Emulating IE in Mozilla: further thoughts

In my previous post, I suggested that an IE emulator extension for Firefox would be a good idea. On doing a bit of further research through the Mozilla Tech Evangelism bug list, it seems that sites that work in IE and don’t in Mozilla fall into one (or more) of the following categories:

  1. Use of DOM0 Mozilla-unsupported JavaScript, like window.event and document.all
  2. Browser detects that prevent access to the page at all
  3. Coding for IE bugs like not applying height correctly in CSS or specifying sizes without units (“30” instead of “30px“)
  4. MIME type bugs where pages are served as text/plain
    Point 1 can be, I would think, mostly fixed with the Firefox extension I mentioned. (In fact, WebFX’s Erik Arvidsson has already done most of this work with IEEmu, but I don’t know what the licencing requirements are on it).
    Point 2 might be fixable and might not; we could search the in-page JS code for something that looks like a browser detect, but it would be bloody hard to know whether it correctly detected Mozilla and allowed it through, or whether it blocked it (or all non-IE browsers) even though it could render the content. This might require user interaction to say “pretend to be IE for this page only“, but that’s a bit against the proposed unobtrusive nature of this extension. It might be possible to DWIM it with some thought.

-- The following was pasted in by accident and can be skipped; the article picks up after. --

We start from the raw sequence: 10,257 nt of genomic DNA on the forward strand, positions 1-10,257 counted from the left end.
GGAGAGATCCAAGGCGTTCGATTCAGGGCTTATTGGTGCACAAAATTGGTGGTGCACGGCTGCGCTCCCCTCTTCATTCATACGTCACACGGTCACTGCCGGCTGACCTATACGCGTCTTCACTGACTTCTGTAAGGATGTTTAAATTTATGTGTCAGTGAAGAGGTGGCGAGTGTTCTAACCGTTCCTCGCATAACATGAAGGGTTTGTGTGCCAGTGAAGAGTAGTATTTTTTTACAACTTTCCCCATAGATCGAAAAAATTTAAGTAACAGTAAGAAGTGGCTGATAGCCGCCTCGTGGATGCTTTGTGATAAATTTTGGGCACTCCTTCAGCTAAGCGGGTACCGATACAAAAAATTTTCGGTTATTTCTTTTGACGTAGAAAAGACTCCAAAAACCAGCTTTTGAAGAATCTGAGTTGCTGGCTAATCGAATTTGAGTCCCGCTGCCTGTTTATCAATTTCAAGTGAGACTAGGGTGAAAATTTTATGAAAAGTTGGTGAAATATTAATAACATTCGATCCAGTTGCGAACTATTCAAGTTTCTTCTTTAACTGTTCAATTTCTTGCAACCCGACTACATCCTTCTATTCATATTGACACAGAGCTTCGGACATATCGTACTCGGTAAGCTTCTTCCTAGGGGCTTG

Point 3 might be fixable and might not; it could be fixed in stylesheets and style attributes, which might take care of a lot of the problems, but to have it fixed properly would require Mozilla to honour unitless dimensions as px, which might not be easily doable from an extension.
    Point 4 probably can’t be fixed; IE ignores the server-supplied Content-Type if it likes, and Moz doesn’t. If we fix the above cases, though, we’ll cover a large majority of “broken” sites.
    The extension would probably want to hook a page’s load event and run before any in-page script. It would then scan for use of any of the stuff that it “fixes”: if it finds any, it changes the DOM by adding IE-specific features to it and overriding some (working) Mozilla features in favour of the IE versions, and it alters the page’s HTML to be compliant where it needs to. This wouldn’t cover inline script that isn’t event-driven, however. The extension’s actions should be overridable in both directions: you should be able to tell it “do the IE thing on this page even though you don’t think you need to” and “don’t do it even though you think you should“, but, critically, the user should not have to use these things. It needs to work invisibly and automatically, and then it stands a good chance of being a success.
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